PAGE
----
Vanderbilt Boot Camp addresses workplace shortage as Nashville emerges as new tech hub
The following is an excerpt from a Jan. 23, 2019, article – Why Build a Boot Camp? – in Campus Technology by Dian Schafhauser.
When Doug Schmidt persuaded his institution to sign on with Trilogy Education Services to launch the Vanderbilt University Coding Boot Camp, he considered it one more step forward in a 16-year effort to help improve the technology economy in Nashville, where the university is located.
As this professor of computer science and co-director of the Vanderbilt Data Science Institute noted, everywhere else he has lived, worked and taught — Southern California, Northern California, Virginia, St. Louis, Maryland — has “had a really thriving tech ecosystem.” In Nashville, however, small companies, primarily in health care, have dominated the tech scene, making for limited opportunities for the school’s graduates who might want to stick around.
“Getting more workers here with technical skills makes it easier for companies to move here because they can find a workforce, which in turn makes it more credible for good tech people to move here because the companies are here,” said Schmidt, Cornelius Vanderbilt Professor of Engineering.
While Vanderbilt has grown its computer science program to about 550 majors and 150 minors a year, it’s still inadequate for the needs of a city with between 3,000 and 4,000 unfilled tech jobs.
“The motivation here has always been to build the workforce,” Schmidt said. “There’s this huge demand for talent. Having a good tech environment is great for everybody. And so that was the pull.” The push was the opportunity to work with Trilogy, which specializes in helping universities create a form of continuing education program in “hot tech topics.”
In mid-January 2019, Vanderbilt kicked off its first cohorts: two separate sections of web development, twice what the institution expected to have at launch. The program lasts for 24 weeks, costs participants about $11,000 and is hosted face-to-face in campus classrooms.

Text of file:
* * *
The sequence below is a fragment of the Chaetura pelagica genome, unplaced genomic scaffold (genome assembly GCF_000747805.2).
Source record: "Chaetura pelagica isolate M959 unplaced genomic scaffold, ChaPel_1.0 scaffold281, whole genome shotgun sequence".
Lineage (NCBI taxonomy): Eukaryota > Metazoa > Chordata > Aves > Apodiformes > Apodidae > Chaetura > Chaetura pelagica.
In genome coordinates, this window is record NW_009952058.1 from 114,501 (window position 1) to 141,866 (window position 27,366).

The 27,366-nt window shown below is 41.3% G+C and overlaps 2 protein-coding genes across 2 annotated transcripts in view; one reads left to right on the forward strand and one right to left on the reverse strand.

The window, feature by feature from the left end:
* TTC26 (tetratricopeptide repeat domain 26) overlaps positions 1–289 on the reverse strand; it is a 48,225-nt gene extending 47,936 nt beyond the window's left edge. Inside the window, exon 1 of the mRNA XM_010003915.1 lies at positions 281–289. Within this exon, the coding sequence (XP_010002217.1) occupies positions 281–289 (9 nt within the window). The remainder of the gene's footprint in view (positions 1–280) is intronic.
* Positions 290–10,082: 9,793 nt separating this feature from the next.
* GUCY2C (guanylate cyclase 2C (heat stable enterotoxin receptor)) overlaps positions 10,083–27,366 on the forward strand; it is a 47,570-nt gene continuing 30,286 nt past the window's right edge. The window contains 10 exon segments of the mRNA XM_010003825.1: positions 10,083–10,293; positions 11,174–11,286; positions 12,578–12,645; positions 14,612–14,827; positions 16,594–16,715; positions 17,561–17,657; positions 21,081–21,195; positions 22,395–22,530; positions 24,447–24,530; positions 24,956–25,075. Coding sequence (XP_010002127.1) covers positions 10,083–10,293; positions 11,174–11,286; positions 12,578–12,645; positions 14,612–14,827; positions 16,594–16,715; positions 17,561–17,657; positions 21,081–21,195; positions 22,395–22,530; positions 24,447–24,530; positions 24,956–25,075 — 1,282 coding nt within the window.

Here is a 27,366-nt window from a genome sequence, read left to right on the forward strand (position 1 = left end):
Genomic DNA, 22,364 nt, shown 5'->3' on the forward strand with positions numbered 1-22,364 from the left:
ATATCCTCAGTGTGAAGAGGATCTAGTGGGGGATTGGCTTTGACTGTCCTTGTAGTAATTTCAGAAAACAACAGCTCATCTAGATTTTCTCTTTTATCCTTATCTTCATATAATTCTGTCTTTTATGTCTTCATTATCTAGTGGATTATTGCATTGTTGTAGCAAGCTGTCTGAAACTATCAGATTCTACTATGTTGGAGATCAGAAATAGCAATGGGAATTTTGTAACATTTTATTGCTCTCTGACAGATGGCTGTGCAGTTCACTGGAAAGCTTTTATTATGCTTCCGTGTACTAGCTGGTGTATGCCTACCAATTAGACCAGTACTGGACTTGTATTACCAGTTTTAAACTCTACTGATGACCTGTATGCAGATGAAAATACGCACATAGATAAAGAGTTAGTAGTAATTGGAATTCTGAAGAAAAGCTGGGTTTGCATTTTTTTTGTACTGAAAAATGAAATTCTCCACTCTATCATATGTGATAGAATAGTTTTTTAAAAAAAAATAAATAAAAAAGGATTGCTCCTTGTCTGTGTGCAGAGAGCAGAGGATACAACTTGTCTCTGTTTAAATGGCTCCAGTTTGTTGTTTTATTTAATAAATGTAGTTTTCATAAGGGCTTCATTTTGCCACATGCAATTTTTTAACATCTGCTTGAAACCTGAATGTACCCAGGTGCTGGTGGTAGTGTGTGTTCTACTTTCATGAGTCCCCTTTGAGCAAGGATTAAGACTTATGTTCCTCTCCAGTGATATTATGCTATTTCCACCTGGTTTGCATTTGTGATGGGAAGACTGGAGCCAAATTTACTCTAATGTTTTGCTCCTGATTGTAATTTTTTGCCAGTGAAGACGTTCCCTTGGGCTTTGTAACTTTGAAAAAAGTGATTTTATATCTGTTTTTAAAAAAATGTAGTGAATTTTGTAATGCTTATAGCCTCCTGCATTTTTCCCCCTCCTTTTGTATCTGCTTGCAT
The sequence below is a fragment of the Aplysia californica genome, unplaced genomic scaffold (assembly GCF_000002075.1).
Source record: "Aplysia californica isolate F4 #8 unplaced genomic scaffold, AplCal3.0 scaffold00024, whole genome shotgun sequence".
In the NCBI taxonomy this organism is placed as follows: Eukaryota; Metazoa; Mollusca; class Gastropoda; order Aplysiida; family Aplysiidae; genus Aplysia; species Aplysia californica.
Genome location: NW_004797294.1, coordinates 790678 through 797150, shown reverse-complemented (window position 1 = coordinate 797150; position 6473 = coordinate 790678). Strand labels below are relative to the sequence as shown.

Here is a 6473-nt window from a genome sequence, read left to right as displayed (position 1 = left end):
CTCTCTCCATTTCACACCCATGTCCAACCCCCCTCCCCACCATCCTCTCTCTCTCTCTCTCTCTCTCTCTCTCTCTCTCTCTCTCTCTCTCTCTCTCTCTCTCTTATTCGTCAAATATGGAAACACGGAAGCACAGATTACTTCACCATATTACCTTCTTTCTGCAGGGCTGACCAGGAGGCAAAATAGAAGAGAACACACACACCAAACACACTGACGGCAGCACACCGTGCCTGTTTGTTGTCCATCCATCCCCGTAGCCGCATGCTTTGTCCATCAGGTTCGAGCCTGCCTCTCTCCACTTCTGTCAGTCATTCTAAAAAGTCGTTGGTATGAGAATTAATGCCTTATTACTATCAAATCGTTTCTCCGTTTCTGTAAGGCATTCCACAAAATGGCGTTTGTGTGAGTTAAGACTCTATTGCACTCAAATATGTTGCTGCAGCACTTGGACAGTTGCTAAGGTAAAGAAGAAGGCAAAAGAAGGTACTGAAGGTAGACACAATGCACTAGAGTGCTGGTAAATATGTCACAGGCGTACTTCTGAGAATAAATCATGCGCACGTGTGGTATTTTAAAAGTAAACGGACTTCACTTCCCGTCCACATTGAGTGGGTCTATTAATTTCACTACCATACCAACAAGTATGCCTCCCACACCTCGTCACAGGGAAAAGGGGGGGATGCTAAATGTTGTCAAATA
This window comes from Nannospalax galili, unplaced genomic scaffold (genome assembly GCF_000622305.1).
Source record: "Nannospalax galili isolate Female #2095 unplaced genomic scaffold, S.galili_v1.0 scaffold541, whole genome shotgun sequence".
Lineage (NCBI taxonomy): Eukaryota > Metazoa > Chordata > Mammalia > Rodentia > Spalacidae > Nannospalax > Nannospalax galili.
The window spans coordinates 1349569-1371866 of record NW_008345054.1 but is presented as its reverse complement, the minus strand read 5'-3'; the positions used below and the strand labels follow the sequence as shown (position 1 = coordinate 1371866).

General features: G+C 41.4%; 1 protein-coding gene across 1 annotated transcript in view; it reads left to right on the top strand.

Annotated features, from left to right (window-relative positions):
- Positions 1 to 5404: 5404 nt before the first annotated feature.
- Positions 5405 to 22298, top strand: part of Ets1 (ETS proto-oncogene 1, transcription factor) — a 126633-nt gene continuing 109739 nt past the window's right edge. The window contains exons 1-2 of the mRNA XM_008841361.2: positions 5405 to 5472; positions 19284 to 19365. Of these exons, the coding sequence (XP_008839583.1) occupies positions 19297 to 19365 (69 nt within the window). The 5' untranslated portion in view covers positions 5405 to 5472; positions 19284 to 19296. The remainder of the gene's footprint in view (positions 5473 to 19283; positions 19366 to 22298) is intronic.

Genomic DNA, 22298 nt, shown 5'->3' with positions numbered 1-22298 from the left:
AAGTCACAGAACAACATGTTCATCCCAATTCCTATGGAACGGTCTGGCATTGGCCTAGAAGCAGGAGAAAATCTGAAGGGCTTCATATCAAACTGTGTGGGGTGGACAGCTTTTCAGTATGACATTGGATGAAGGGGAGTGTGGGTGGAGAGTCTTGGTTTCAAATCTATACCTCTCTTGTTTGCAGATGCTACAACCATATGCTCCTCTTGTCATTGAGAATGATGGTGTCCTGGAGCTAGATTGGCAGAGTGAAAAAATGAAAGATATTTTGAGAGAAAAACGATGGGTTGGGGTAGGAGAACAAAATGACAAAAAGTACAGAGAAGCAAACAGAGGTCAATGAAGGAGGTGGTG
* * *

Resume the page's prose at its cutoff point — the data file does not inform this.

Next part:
Those who finish successfully earn a certificate. More importantly, they gain access to Trilogy’s own career services, which helps them plug into local opportunities for “better paying jobs that will help them support their families,” as Schmidt put it.
Vanderbilt is just one of 40-plus schools that have signed agreements with Trilogy to deliver an intensive education in web development, data analytics, user interface design and cybersecurity. Others include University of California, Berkley, University of California, Los Angeles, University of Central Florida, University of North Carolina at Chapel Hill, University of Pennsylvania, Columbia and Georgia Tech.
Schmidt would like to see the people taking the boot camp courses at his institution working with the on-campus business incubator the Wond’ry. By teaming students in the coding classes with those entrepreneurs, the boot camp students would have the chance to work on actual projects and the people who pitched the ideas would get the help they need.
Or, take a student pursuing a given topic because it’s their “intellectual passion,” he offered. Nothing would prevent a senior nearing the end of any degree program to enter the boot camp as a last semester effort.
“They could finish by the time they graduated, and they could do it in evenings and weekends, which is not going to conflict with classes. They’d obviously have a time management issue on their hands, but leave that aside. If you’re sufficiently motivated, you would perhaps have the best of all worlds. You’d have a Vanderbilt undergraduate degree and a skill that you could parlay in the workforce very quickly.”
Source: Permission to repost granted by Campus Technology/1105 Media.
Contact: Brenda Ellis, (615) 343-6314